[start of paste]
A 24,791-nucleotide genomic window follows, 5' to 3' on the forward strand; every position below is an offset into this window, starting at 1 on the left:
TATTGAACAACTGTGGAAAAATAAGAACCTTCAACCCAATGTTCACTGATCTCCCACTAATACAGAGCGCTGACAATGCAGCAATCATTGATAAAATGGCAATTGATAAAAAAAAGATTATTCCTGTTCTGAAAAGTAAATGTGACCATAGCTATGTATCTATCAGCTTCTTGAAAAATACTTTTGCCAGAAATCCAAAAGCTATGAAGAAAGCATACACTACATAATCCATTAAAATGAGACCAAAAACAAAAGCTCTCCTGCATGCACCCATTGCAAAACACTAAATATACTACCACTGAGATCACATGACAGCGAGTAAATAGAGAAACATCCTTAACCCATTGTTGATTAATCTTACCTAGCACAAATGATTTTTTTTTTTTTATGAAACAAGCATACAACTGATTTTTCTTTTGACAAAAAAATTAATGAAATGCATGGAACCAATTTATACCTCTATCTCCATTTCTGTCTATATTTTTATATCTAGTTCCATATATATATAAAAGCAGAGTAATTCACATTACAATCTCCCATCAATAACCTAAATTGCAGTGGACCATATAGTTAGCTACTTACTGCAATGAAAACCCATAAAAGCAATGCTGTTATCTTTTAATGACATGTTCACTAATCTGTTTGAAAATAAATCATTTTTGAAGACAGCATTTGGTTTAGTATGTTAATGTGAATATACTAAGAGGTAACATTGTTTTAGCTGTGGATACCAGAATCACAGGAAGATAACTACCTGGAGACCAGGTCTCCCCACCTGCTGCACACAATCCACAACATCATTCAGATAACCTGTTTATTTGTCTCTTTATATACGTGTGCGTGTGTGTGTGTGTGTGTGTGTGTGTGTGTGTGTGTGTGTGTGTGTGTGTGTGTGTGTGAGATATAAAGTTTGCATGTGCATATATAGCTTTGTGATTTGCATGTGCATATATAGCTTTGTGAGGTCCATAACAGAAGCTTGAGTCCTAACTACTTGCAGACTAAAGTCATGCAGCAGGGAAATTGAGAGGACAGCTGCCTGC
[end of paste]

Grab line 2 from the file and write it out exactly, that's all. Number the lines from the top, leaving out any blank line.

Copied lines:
TATTGAACAACTGTGGAAAAATAAGAACCTTCAACCCAATGTTCACTGATCTCCCACTAATACAGAGCGCTGACAATGCAGCAATCATTGATAAAATGGCAATTGATAAAAAAAAGATTATTCCTGTTCTGAAAAGTAAATGTGACCATAGCTATGTATCTATCAGCTTCTTGAAAAATACTTTTGCCAGAAATCCAAAAGCTATGAAGAAAGCATACACTACATAATCCATTAAAATGAGACCAAAAACAAAAGCTCTCCTGCATGCACCCATTGCAAAACACTAAATATACTACCACTGAGATCACATGACAGCGAGTAAATAGAGAAACATCCTTAACCCATTGTTGATTAATCTTACCTAGCACAAATGATTTTTTTTTTTTTATGAAACAAGCATACAACTGATTTTTCTTTTGACAAAAAAATTAATGAAATGCATGGAACCAATTTATACCTCTATCTCCATTTCTGTCTATATTTTTATATCTAGTTCCATATATATATAAAAGCAGAGTAATTCACATTACAATCTCCCATCAATAACCTAAATTGCAGTGGACCATATAGTTAGCTACTTACTGCAATGAAAACCCATAAAAGCAATGCTGTTATCTTTTAATGACATGTTCACTAATCTGTTTGAAAATAAATCATTTTTGAAGACAGCATTTGGTTTAGTATGTTAATGTGAATATACTAAGAGGTAACATTGTTTTAGCTGTGGATACCAGAATCACAGGAAGATAACTACCTGGAGACCAGGTCTCCCCACCTGCTGCACACAATCCACAACATCATTCAGATAACCTGTTTATTTGTCTCTTTATATACGTGTGCGTGTGTGTGTGTGTGTGTGTGTGTGTGTGTGTGTGTGTGTGTGTGTGTGTGTGTGTGTGAGATATAAAGTTTGCATGTGCATATATAGCTTTGTGATTTGCATGTGCATATATAGCTTTGTGAGGTCCATAACAGAAGCTTGAGTCCTAACTACTTGCAGACTAAAGTCATGCAGCAGGGAAATTGAGAGGACAGCTGCCTGC